By Clint Confehr
Senior Staff Writer
A non-profit organization that trains and lands jobs for wounded military veterans will open a location in second floor offices at Marshall Medical Center, according to announcements Tuesday in Lewisburg.
"A contract is not signed with the medical center, but we are in agreement to move forward," said Skip Rogers, a retired Army colonel serving as executive director of Able Forces, the non-profit group represented in Rock Creek Park during a 9/11 remembrance ceremony.
Able Forces was created to provide employment and training for disabled veterans capable of working in jobs that require intelligence, regardless of whether they're ambulatory.
"In the last 13 months, we have grown as a company with three employees. Now, we have 80," Rogers told hundreds of people assembled at the park stage.
Lewisburg is to be the third training center for Able Forces. The others are at Washington, D.C., and in Northern Virginia. Able Forces has paying positions for veterans who complete the program. The jobs are court reporting positions that range from stenographic work to audio and video recording of trials.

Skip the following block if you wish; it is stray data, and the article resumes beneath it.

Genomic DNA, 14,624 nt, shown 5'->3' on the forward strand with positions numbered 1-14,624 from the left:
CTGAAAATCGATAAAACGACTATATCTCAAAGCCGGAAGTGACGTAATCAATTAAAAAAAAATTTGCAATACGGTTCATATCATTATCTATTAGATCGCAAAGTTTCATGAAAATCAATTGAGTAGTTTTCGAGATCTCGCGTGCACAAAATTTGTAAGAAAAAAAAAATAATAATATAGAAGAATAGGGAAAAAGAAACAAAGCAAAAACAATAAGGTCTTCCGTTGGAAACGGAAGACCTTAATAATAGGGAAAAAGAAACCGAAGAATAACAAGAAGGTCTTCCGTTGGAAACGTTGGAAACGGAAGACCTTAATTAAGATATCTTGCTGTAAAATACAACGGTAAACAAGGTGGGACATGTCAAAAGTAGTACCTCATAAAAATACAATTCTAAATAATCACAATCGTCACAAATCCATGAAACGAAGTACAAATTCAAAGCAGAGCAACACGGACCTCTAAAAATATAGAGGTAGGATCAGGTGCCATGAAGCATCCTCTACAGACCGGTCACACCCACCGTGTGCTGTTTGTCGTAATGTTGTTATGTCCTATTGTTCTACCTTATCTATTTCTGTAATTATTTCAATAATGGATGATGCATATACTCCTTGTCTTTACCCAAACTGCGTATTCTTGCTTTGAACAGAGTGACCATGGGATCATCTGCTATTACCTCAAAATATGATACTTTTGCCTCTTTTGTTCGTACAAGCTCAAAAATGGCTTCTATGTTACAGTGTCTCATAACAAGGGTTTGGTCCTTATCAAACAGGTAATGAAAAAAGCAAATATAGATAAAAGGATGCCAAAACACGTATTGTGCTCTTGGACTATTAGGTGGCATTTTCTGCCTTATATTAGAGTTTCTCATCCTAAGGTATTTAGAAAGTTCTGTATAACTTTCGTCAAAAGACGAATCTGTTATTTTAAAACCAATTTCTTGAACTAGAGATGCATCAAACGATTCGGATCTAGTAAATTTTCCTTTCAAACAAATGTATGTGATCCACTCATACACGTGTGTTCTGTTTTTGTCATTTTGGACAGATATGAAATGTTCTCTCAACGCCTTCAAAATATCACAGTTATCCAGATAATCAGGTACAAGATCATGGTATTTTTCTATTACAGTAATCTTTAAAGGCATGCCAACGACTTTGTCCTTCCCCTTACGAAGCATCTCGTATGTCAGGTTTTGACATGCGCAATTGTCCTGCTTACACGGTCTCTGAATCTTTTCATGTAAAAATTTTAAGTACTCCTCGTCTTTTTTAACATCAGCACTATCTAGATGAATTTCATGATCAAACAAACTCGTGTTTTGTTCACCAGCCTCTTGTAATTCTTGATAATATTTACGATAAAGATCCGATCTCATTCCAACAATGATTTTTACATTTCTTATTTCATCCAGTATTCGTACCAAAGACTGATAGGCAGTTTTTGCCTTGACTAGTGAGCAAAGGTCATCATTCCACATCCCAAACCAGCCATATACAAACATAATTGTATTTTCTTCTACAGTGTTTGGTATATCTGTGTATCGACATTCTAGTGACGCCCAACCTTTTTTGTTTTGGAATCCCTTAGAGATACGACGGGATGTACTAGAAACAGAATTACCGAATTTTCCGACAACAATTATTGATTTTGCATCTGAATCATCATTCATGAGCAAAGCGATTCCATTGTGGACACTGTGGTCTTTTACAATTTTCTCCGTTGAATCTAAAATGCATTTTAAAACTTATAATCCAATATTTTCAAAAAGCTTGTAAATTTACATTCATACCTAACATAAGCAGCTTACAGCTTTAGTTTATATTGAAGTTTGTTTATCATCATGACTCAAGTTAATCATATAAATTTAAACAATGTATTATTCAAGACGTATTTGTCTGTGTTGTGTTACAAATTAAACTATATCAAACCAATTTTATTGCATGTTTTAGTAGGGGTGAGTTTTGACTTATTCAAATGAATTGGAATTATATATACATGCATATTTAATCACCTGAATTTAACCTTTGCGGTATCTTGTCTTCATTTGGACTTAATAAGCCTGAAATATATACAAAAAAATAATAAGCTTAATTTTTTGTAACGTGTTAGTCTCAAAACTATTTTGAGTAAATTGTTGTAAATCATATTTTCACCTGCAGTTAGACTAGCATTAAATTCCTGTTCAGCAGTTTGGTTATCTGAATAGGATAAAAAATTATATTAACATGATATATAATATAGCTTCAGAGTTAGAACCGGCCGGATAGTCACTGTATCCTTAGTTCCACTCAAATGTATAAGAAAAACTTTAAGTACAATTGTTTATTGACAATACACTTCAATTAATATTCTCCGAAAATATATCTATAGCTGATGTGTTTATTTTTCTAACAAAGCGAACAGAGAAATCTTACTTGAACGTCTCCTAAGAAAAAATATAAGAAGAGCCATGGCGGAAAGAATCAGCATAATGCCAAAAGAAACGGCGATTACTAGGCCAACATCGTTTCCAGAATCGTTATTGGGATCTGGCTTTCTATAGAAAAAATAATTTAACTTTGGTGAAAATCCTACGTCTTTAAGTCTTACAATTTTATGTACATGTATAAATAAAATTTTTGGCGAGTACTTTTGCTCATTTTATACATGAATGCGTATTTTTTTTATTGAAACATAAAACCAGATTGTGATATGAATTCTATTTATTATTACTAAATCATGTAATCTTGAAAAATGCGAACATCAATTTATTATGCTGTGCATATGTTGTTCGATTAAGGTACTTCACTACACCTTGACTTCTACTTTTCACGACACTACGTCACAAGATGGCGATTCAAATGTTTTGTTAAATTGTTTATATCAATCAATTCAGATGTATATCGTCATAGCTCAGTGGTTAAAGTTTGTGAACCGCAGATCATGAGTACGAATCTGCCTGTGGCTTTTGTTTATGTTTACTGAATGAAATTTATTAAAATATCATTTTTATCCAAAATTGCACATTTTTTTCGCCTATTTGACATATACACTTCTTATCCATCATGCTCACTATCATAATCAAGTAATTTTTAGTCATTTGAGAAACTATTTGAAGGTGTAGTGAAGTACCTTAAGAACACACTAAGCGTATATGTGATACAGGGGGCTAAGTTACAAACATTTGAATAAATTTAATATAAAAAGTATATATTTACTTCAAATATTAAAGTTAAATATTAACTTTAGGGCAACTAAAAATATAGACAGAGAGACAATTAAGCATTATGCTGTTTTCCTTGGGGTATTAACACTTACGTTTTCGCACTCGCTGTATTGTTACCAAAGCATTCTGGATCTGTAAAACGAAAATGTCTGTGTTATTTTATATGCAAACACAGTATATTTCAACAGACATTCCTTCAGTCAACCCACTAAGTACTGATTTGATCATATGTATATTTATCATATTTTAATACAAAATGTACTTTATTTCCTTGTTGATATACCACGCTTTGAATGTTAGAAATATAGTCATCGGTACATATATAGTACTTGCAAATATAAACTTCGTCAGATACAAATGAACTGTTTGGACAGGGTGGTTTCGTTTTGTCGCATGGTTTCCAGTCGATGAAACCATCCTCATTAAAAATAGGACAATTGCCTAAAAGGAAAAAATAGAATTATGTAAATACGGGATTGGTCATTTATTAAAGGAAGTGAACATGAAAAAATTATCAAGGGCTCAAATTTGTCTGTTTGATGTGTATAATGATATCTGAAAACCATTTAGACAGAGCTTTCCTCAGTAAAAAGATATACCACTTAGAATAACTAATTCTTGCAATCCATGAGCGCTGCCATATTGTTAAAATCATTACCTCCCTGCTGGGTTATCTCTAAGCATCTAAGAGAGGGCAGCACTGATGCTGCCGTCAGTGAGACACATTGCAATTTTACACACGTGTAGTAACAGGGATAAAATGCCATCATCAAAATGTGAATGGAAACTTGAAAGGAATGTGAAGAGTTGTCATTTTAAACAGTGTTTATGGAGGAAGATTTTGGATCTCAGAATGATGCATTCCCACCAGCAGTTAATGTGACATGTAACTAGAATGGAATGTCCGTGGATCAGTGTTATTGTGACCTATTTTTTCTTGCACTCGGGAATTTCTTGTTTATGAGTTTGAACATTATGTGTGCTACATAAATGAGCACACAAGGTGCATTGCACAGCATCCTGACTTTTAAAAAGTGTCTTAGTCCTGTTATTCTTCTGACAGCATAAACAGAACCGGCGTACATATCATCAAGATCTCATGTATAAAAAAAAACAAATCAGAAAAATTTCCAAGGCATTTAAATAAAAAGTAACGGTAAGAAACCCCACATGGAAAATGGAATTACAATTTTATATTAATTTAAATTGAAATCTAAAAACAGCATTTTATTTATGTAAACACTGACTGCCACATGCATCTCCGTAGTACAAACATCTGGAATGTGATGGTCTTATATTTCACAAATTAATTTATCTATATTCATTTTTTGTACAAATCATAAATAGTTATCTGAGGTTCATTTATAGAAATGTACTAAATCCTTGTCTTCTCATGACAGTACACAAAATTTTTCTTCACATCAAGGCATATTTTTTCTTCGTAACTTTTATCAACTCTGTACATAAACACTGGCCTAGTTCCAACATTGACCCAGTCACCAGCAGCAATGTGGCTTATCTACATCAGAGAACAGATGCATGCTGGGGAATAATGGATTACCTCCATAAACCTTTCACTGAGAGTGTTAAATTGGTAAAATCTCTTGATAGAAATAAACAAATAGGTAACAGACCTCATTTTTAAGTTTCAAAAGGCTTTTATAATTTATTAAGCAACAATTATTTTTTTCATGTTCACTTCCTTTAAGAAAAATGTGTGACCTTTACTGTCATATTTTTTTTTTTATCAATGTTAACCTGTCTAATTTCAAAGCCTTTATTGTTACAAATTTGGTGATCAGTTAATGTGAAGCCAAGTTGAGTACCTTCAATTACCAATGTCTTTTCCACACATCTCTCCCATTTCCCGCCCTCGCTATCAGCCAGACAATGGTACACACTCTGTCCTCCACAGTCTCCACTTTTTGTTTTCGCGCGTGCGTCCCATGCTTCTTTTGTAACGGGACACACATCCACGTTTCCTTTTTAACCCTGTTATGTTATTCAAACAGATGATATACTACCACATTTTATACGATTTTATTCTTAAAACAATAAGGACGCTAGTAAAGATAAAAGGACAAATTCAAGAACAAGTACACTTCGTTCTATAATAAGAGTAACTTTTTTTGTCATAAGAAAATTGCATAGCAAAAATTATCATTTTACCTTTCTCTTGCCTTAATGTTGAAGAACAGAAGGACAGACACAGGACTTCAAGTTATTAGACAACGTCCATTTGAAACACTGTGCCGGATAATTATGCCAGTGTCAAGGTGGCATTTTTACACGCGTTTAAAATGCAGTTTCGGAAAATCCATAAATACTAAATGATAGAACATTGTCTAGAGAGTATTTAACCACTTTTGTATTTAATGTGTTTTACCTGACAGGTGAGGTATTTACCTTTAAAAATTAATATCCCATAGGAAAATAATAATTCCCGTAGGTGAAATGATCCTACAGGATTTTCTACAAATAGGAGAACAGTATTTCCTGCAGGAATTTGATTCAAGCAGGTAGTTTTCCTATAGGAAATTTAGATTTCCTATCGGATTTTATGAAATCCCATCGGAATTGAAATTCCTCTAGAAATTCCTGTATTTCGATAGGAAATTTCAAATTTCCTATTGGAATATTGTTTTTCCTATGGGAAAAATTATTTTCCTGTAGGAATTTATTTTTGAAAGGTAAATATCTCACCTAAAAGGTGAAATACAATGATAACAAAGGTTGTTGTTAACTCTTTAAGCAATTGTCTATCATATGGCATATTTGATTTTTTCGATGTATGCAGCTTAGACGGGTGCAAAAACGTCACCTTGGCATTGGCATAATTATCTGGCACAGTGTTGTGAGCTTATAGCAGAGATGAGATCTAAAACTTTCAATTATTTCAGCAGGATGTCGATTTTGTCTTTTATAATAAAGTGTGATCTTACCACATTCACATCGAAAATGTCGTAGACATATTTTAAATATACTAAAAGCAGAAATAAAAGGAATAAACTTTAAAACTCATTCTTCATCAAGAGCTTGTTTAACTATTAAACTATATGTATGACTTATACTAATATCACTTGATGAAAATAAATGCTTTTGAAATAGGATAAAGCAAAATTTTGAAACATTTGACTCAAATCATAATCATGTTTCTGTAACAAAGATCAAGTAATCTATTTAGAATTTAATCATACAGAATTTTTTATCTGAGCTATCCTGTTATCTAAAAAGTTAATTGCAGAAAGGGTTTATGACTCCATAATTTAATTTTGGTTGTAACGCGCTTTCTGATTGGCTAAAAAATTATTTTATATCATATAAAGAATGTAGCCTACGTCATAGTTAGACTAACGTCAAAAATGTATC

"We will cultivate real employment in real careers," Rogers said.
Some veterans helped by Able Forces include a network administrator, working with the highest security clearance, he said.
"You can be disabled, but that doesn't mean you can't work," Rogers said.
"There are guys who are making $80,000 a year," he said.
For months, Lewisburg Economic Developer Greg Lowe has been speaking to city leaders about the use of space at the medical center on North Ellington Parkway, but details were never mentioned. Rogers said he was assisted here by Lowe; Mike Wiles of the Joint Economic and Community Development Board; Gulf War I veteran Billy Spivey, who's running for a state House seat; County Mayor Joe Boyd Liggett; and retired Police Chief Wayne Coomes, a former Marine.
Able Forces' program could have been established in Nashville, but organizers were persuaded to locate it in Lewisburg so the town could benefit economically from the influx and rotation of people.
Rogers anticipates veterans will live at local motels while they're in training at MMC.